by Sir Robert Douglas of Glenbervie
(from Baronage of Scotland, Edinburgh, 1798, pp. 374-375)
[Note: all spellings are as they appear in Glenbervies Baronage.]
It is universally acknowledged, that the Macleods in Scotland are descended of the Norwegian kings of Man, of whom we shall here give a brief account, as recorded in the chronicle of that island, published with Cambdens Britannia, anno 1586.
I. Godfred, sirnamed Crovan, son of Harold the Black, of the royal family of Norway, being appointed sovereign of Man and the wester isles, by king Harold the Imperious, came with a fleet and army, and took possession of his kingdom, anno 1066; but the superiortiy still remained with the kings of Norway.1
Godred left three sons.
3. Olave or Olaus, a child at his fathers death.
Godred reigned sixteen years, died in the island of Islay, and was succeeded by his eldest son,
II. Lagman, king of Man and the Isles, whose brother Harold having raised a rebellion against him, was defeated and taken prisoner by Lagman, who put out his eyes, and used him otherways very barbarously; but being afterwards seized with a remorse, he renounced the kingdom, and went on a pilgrimage to Jerusalem, where he died without issue, anno 1089, after a short reign of about five years.2
His brother Harold being dead also without children, the kingdom fell to
III. Olave or Olaus, king Godreds youngest son, who being still a minor, the government of the island was committed to the care of a nobleman of Ireland, called Donald son of Tade; but he behaving tyrannically, and oppressing the inhabitants, was expelled the island, and Olaus being then of age, got possession of his kingdom, anno 1102.3
He married Africa, daughter of Fergus lord of Galloway, then one of the most powerful subjects in Scotland, by whom he had one son,4
Godred, his heir.
He had also three natural sons,
3. Harold, ---- and several daughters; one whereof was married to Somerlede Macgilbred, thane of Argyle, ancestor of the Macdonalds, who by her had four sons, viz. Dungall, Reginald, Angus and Olave. This marriage was the cause of the ruin of the kingdom of the isles to the present family, and the title of kings andlords of the isles, which was afterwards assumed by the descendants of Somerlede.5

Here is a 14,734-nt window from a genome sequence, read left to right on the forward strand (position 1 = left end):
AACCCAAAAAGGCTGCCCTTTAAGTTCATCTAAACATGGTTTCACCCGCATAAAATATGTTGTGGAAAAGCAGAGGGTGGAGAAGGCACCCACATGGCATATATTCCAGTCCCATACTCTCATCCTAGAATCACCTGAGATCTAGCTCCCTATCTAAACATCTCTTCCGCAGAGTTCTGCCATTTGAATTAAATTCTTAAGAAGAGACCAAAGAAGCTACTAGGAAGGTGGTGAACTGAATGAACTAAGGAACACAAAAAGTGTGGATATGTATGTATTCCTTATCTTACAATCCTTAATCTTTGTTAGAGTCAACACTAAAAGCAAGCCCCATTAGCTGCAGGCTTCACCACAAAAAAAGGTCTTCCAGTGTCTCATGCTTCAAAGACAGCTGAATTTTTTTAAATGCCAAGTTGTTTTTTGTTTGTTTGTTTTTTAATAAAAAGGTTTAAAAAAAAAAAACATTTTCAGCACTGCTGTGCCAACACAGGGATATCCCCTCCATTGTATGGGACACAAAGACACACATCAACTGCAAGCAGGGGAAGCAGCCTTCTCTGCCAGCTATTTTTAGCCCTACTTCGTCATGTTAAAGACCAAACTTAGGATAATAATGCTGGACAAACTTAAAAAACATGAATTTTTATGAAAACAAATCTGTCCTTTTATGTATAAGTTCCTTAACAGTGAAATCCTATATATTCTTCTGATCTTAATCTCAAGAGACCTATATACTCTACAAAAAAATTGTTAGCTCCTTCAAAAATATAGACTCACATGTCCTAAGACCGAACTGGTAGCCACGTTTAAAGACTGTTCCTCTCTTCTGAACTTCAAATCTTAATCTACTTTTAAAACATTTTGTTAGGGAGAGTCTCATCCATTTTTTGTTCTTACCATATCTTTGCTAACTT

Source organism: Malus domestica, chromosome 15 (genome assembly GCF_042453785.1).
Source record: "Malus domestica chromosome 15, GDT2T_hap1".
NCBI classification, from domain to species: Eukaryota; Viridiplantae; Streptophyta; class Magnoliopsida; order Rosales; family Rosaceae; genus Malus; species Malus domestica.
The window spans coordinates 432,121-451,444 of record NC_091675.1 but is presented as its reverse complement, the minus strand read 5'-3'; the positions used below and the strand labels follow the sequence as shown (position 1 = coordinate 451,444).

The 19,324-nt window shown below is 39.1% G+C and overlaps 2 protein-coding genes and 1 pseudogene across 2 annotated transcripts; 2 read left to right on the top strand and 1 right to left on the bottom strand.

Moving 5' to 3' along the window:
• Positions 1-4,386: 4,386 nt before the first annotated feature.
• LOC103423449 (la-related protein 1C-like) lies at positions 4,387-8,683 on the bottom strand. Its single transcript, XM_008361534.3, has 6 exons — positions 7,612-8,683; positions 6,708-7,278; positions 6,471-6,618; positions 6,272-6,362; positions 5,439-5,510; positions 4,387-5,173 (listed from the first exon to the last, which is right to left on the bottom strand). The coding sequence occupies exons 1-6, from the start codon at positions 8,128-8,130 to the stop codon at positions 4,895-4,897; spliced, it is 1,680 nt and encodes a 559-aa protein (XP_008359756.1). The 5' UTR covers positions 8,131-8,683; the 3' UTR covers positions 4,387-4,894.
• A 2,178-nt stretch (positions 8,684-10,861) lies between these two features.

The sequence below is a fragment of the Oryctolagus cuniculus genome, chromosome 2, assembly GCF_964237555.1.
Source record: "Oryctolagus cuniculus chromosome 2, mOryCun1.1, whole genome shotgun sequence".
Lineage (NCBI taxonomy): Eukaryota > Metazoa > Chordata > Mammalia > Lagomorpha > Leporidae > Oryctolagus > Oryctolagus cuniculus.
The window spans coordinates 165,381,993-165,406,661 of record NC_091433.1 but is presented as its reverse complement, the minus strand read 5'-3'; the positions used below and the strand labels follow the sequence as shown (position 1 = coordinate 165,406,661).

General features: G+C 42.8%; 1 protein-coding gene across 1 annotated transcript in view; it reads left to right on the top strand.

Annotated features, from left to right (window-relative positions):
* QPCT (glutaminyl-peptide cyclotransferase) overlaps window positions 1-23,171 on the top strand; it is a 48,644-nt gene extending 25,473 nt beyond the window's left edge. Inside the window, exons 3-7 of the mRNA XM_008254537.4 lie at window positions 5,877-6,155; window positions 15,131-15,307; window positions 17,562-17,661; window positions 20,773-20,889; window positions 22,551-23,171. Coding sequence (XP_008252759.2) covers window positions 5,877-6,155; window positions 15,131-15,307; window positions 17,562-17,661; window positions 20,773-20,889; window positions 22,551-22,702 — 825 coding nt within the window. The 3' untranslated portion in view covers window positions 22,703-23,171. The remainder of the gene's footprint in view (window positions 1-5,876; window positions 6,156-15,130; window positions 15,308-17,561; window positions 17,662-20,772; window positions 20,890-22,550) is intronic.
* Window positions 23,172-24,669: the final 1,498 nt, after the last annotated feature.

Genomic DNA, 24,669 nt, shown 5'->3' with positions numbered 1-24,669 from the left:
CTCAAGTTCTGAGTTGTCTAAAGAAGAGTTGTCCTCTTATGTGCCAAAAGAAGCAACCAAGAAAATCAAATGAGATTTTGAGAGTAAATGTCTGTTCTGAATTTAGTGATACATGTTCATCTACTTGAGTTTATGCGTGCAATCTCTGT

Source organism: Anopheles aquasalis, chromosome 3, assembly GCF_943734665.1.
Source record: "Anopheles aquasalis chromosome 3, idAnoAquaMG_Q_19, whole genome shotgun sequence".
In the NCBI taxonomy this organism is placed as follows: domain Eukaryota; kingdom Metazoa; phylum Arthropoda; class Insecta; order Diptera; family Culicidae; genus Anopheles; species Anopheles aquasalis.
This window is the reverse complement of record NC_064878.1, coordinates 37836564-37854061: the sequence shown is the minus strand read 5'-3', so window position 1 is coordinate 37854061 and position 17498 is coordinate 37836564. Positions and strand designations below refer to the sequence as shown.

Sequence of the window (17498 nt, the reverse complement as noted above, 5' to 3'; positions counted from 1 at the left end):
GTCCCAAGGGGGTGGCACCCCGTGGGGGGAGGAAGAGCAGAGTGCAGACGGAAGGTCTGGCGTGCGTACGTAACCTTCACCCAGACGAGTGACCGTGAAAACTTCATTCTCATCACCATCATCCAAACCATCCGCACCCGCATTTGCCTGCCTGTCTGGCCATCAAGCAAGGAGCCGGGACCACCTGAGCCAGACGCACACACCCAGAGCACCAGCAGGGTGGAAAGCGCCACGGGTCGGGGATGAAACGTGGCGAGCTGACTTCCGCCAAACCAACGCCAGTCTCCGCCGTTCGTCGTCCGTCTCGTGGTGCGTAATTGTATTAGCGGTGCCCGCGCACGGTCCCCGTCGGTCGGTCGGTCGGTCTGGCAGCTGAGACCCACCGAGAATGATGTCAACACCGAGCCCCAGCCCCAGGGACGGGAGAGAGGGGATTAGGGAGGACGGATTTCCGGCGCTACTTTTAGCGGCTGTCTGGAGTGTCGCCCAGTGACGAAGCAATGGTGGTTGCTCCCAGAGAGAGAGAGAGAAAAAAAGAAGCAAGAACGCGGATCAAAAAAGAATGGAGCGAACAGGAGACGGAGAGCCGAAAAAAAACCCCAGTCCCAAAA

King Olaus was a good prince, always lived in friendship and in league with the kings of Scotland and Ireland; and, after a peaceable reign of about 40 years, was treacherously murdered by the sons of his natural brother Harold, anno 1143, and was succeeded by his only lawful son,
III. Godfred, king of Man and the isles, who married Phingola, daughter of Maclotten, sonf of Mackarae king of Ireland, by whom he had one son,6
Olave, his heir.
He had two natural sons, Reginald and Ivar.
This Godfred was a tyrannical prince, and greatly oppressed his subjects. There was therefore a rebellion raised against him by Torphin the son of Ottar, or, according to Macpherson, Olar, and others of the nobility who took upon them to give the government of the island to Dungal, who was son of Somerlede.7
King Godfred died anno 1187, and his only lawful son,
IV. Olaus, sirnamed the Black, was then about ten years of age; the nobles therefore cast their eyes upon Reginald, his natural brother, who was indeed a brave man; but he no sooner got the reigns of government into his hands, then he usurped the crown, of which he kept possession 38 years, and gave his brother Olave, the righteous heir, the island of Lewes for his subsistence.8
Olave however, after encountering many dangers and difficulties (which the assistance of Paul, sheriff of Sky, who will be mentioned hereafter), recovered possession of his kingdom of Man and the isles, anno 1226, and enjoyed it till he died, anno 1237, having been thrice married; 1st, to a daughter of one of the nobles of Kintyre, by whom he had three sons.9